The appeal of Autochromes

Andre Hachette 1907

Figure 1 – Sarah Lievine by Andre Hachette, Autochrome c1907, from and in the public domain in the United States

In researching yesterday’s blog about Autochromes, I found myself exploring many of these wonderful images and trying to understand their artistic appeal.  I think that the image above by French collector and photographer Andre Hachette, an Autochrome of Sarah Lievine, taken around 1907 pretty much says it all.

I think that we subconsciously feel that pictures from the early twentieth century should be in black and white – that those three decades 1900 – 1930 were black and white.  I have a large photographic portrait of my paternal grandmother.  It is black and white and fits the mold.  She is every bit as beautiful as young Sarah, but she remains temporally distant from us because of the  black and white.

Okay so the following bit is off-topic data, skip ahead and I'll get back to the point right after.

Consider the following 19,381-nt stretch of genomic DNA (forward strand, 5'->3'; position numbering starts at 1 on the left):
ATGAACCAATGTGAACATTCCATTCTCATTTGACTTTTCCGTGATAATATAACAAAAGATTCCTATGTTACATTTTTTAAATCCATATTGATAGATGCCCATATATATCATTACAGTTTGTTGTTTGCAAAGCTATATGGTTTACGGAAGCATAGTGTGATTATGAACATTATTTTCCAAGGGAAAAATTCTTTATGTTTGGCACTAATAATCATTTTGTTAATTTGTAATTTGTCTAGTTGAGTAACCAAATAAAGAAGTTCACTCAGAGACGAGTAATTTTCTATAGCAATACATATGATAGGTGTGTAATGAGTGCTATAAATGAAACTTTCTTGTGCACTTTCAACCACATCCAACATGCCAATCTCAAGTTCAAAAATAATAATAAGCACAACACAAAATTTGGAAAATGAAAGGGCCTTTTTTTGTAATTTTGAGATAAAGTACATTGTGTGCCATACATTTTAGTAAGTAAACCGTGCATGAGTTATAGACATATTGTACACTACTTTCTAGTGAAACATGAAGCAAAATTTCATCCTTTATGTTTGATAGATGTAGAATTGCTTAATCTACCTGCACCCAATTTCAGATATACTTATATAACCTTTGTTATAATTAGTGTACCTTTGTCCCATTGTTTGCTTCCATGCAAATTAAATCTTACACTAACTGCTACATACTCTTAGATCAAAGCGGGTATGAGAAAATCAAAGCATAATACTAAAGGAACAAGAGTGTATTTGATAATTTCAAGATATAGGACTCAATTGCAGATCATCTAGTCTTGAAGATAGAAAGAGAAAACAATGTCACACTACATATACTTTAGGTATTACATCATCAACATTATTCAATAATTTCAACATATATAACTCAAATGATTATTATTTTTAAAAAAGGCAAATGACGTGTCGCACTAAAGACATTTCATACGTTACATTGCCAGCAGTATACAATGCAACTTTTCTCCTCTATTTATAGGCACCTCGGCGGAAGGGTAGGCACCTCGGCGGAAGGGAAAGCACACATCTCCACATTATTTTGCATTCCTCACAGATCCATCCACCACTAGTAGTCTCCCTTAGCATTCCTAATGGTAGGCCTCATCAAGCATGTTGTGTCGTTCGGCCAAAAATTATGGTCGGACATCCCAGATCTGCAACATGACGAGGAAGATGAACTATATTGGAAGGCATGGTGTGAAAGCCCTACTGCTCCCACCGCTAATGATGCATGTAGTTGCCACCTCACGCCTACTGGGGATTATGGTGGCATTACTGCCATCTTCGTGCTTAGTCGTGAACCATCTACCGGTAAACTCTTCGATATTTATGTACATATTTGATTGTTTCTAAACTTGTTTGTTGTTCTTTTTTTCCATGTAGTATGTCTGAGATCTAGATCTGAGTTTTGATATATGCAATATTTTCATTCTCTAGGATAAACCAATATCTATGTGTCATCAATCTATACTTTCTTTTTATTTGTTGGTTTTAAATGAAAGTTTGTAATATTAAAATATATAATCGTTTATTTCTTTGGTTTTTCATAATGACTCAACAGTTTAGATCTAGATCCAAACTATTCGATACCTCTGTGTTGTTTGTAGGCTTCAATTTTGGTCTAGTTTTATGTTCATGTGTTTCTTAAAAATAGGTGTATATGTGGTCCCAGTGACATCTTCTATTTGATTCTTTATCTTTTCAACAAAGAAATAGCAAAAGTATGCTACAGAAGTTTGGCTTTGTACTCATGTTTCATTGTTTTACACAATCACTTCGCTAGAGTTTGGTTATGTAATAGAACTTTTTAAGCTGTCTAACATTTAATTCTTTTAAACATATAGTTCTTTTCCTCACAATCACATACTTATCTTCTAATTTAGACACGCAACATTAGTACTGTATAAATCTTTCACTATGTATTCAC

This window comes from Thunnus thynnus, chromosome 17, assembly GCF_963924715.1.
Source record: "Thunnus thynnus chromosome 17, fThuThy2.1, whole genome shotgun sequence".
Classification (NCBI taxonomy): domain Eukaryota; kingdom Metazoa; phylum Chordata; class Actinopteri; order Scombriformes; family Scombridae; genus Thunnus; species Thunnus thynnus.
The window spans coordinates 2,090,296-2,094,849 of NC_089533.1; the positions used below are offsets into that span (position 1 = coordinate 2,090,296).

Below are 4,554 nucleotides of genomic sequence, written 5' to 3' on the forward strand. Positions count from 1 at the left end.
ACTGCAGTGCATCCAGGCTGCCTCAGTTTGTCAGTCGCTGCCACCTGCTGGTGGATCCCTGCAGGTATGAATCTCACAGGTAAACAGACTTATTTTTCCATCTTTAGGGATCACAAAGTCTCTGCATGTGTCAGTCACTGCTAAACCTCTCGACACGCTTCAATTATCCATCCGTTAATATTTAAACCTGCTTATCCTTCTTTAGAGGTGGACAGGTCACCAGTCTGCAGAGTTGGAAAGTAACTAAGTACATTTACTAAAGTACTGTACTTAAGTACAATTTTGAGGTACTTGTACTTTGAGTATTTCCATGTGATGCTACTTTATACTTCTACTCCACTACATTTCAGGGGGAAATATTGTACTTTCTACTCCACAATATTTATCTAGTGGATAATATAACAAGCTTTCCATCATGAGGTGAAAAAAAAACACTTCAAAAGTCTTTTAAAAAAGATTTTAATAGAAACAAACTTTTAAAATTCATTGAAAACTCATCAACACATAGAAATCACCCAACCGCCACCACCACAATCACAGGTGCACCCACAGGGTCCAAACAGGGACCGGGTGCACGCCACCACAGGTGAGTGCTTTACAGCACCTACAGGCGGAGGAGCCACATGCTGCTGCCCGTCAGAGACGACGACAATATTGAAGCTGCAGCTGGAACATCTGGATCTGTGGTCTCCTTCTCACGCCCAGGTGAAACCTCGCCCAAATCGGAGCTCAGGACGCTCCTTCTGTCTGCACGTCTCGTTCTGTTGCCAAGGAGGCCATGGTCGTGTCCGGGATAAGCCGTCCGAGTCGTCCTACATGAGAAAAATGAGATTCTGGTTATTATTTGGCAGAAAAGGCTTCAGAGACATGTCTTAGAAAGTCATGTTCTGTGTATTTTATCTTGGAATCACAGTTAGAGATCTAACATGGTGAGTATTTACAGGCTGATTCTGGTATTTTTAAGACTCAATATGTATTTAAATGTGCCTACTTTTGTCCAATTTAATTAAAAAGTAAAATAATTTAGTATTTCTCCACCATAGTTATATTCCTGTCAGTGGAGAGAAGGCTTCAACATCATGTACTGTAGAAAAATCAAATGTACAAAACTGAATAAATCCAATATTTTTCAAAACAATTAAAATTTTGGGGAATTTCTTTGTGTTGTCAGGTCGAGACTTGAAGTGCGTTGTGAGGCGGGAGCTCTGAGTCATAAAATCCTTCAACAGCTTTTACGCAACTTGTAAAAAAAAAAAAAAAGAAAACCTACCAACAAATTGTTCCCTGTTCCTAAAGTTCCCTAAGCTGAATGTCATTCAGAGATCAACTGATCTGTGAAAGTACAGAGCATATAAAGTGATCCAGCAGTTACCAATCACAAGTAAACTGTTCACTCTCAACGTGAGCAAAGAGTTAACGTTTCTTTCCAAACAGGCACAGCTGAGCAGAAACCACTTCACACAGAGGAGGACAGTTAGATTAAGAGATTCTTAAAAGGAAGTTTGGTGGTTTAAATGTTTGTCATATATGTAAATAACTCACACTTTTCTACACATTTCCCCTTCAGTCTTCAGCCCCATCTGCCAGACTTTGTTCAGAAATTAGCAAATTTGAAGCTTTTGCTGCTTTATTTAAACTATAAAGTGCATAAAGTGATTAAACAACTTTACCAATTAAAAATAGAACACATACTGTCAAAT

Sarah seems alive – as if we could reach out and touch her.  Because of the color, Sarah seems our contemporary, and we wonder if we aren’t looking at cast photographs from Downton Abbey, as opposed to actual inhabitants of the Edwardian age.

It is again the magic of photography that brings these ghosts of the past back to life.  You will remember how in the movie “The Wizard of Oz,” the black and white film suddenly becomes color when the scene opens in Oz, and Dorothy remarks to her dog, “I don’t think we’re in Kansas anymore, Toto!”  The Autochrome Process ushered in something very new and magical, something now commonplace – namely color photography with its magical spectral dimension.  I don’t think we’re in the nineteenth century anymore.

This entry was posted in History of Photography.

One Comment

  1. Rebekah January 14, 2013 at 2:40 pm #

    She is so haunting.